Ida Louisa Gibson (1856-1923), aka Helen Dauvray, was a child prodigy on the stage whose subsequent real estate investments made her wealthy. By 1887 her acting career was waning, but she had grown accustomed to and still longed for the acclaim accorded theatrical stars of her era. A love affair with celebrated baseball hero John Montgomery Ward was budding when Helen announced she would commission a "$500 . . . true lover's cup" to be presented annually to the players who triumphed in the “World's Championship” between the American Association and National League. In an era of shameless self-promotion, Helen's award gained traction in baseball and cast her back into the spotlight. It endured precisely as long as the romance between Monty Ward and the woman still known by many as Little Nell, the California Diamond after a long-running role of Helen's.

The Gorham Silver Co. finished the 12" tall cup on June 1, charging Helen $250. It was engraved “THE DAUVRAY CUP, Presented By Miss Helen Dauvray, to the players winning the WORLD'S CHAMPIONSHIP.” It didn't take long for some to realize that the cup would undoubtedly reside in the team owner's office, so Dauvray also commissioned medals to be given to individual players, a few of which survive in the Hall of Fame and private collections today.

Alas, the Dauvray Cup is now lost to history, having served its purpose from 1887-1893. The American Association expired following the 1890 tournament, so Miss Dauvray redirected it to become the trophy for the National League's champions. Helen had proposed that the cup become the permanent property of any club to win it three times consecutively, and the Boston Beaneaters took final possession following their third straight win in the fall of 1893. The cup was known to be in Kentucky that winter but, sadly, has disappeared since. Perhaps fittingly, the end of the cup's reign coincided with the Ward-Dauvray union's demise. Married in '87, the celebrity couple divorced in 1893.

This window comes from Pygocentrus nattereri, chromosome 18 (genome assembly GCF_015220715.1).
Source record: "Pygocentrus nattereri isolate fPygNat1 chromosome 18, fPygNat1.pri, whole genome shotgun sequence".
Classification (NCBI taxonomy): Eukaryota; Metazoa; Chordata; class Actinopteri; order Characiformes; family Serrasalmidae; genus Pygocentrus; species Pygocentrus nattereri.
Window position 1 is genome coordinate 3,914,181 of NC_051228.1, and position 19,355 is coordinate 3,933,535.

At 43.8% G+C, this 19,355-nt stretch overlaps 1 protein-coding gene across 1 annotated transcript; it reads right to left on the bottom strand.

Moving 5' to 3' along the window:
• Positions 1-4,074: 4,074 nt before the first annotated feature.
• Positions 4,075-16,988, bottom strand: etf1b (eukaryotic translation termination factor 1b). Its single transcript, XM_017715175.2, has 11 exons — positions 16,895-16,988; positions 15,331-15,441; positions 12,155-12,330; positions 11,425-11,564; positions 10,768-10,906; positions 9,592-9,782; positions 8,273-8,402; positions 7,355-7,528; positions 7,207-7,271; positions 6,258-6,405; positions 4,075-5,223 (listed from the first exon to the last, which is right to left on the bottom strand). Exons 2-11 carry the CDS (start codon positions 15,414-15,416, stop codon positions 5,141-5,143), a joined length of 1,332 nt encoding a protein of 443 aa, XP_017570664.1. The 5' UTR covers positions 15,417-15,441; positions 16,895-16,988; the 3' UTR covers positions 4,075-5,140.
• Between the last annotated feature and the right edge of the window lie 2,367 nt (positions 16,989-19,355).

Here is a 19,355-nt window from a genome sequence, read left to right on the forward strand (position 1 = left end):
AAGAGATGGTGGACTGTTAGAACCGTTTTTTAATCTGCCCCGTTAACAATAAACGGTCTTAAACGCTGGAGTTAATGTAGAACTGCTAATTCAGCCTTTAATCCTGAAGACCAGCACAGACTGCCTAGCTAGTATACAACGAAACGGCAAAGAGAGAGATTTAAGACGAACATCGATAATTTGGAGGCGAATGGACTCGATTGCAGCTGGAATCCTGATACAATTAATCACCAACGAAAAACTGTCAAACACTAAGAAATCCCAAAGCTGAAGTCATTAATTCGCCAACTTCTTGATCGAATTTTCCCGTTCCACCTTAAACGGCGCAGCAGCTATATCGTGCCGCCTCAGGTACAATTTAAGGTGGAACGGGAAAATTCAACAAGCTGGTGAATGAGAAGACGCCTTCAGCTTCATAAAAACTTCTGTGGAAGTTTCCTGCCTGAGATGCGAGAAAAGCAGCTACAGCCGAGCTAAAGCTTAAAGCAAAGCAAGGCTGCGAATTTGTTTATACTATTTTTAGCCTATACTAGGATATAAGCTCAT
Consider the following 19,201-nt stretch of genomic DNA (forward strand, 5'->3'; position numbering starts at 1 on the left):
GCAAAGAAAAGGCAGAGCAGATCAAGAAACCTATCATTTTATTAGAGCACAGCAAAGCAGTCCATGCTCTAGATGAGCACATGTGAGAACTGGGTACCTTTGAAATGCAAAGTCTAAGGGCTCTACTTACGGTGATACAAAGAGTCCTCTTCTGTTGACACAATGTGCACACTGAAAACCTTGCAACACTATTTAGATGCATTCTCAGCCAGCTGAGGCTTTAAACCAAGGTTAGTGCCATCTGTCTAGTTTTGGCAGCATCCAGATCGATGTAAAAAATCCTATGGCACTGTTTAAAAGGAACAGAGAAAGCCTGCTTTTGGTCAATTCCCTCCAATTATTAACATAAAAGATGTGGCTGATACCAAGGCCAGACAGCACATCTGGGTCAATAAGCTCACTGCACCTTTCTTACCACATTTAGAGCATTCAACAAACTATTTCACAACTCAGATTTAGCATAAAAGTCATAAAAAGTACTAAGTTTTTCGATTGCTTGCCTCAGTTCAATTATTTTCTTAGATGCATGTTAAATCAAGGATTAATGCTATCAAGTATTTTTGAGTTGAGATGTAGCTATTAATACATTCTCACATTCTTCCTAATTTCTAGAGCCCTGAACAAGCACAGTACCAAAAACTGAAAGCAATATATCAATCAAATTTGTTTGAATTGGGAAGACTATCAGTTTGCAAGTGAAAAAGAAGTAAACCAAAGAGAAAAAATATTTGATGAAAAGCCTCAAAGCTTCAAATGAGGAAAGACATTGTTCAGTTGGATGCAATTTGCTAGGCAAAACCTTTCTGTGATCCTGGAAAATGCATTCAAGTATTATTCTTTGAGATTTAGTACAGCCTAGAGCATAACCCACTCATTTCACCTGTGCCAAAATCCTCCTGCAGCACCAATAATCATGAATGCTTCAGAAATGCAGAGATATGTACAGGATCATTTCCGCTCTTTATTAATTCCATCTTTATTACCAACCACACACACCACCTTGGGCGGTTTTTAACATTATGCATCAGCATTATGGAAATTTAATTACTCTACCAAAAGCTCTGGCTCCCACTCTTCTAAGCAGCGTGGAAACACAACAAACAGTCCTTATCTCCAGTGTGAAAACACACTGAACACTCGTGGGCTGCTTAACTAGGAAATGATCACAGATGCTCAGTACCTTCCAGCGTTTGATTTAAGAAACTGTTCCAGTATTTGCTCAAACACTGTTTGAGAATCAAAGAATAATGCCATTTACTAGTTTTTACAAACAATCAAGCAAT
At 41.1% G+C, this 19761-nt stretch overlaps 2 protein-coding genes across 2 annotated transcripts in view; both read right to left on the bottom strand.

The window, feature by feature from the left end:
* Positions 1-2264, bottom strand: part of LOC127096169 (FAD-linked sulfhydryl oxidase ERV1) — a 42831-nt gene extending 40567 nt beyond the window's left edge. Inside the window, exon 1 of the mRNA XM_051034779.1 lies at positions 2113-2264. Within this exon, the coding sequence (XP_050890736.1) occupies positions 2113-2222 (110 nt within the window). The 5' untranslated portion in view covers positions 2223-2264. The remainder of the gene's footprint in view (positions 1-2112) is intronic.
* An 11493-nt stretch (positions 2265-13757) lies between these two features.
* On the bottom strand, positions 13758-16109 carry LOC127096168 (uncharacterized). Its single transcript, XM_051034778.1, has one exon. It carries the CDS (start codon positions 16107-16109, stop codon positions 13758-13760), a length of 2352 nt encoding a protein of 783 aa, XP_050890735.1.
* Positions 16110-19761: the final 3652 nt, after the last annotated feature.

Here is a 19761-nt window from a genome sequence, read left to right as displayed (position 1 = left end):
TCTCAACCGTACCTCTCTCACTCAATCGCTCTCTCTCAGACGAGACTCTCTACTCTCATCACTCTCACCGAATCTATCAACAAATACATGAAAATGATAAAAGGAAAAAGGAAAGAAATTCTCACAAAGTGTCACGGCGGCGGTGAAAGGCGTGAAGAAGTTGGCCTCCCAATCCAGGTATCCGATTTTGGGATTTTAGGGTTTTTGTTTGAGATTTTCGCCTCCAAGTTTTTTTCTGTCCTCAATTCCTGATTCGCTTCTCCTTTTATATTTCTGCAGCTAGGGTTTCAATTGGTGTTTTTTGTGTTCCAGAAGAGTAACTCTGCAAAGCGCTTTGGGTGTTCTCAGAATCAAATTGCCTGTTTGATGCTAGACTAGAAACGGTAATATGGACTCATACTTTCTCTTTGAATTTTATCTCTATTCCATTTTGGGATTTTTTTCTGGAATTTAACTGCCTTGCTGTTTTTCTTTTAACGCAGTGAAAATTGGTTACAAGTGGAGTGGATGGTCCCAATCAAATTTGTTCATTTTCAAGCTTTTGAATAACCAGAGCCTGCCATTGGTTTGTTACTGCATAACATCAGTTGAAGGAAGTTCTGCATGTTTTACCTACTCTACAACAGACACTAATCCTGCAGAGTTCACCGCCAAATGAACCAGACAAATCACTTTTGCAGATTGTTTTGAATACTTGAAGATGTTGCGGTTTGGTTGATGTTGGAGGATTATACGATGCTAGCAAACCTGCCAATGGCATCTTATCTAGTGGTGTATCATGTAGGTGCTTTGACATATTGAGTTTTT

The first recipients of the cup were not, as Dauvray may have expected, Ward's Giants. Rather, the Detroit Wolverines captured it first in a marathon 15-game series that was as much a barnstorming tour as a post-season tourney. The cup toured with the teams that inaugural year and offered Miss Dauvray the attention she sought, being displayed on the field during each game. In 1894, Helen's legacy lived on in the Temple Cup, instituted by Pirates owner William Chase Temple, to honor the winners of the NL's seven-game post-season series. It was awarded four times, last in 1897. Unlike its predecessor, the Temple Cup resides today in Cooperstown.

  • Ars Longa is indebted to baseball historian John Thorn for his excellent research on the Dauvray Cup and the delightfully insouciant Miss Dauvray herself

Auction History

‘Nuf Ced’ McGreevy

  • Series: Pioneer Portraits II: 1875-1899
  • City: Boston

Michael “Nuf Ced” McGreevy (1865-1943) was the leader of the Royal Rooters, Boston’s premier baseball and drinking club, based at McGreevy’s Third Base Saloon “1200 steps from Fenway Park.” When arguments of Braves vs. Red Sox (Americans) broke out, he ended the fight by shouting “Nuf Ced!” An ardent crank of the Boston Beaneaters for nearly two decades, McGreevy appears to have pledged his allegiance to the Red Sox for two primary reasons: Jimmy Collins, his favorite Beaneater, jumped to the Boston Americans in 1901, the inaugural season of the American League; and Ban Johnson's new league offered cheaper tickets, enabling McGreevy and his patrons to attend more games. This switch had an enormous impact on the fortunes of professional baseball in Boston, perhaps positing McGreevy as the true Father of Red Sox Nation and foreshadowing the (Beaneaters) Braves' move to Milwaukee 53 years later.

  • Opened in 1894, the Third Base Saloon got its name to designate it as “the last stop before home”
  • McGreevy was an avid collector who decorated his saloon with wall-to-wall cabinet cards, photographs and game used memorabilia
  • In his SABR bio on McGreevy, Peter Nash called the Third Base Saloon, "baseball's first true museum"
  • When prohibition forced the closure of his saloon, McGreevy donated his collection to the Boston Public Library

Auction History

Henry Chadwick

  • Series: Pioneer Portraits II: 1875-1899
  • Hall: National Baseball Hall of Fame

Henry Chadwick (1824-1908) is widely considered the “Father of Baseball” due to his profound influence on early public awareness of the game and upon its foundational rules. A journalist from Brooklyn, Chadwick was present at the creation as he saw the new game developing in the 1860s and began what would become sports reporting today.

  • Literally wrote the book on baseball: Beadle’s Dime Base Ball Player in 1860
  • Edited Spalding’s Official Base Ball Guide for decades
  • Saw to it we don’t have tie games or one-bounce outfield put-outs today
  • Elected to Hall of Fame: 1938

Auction History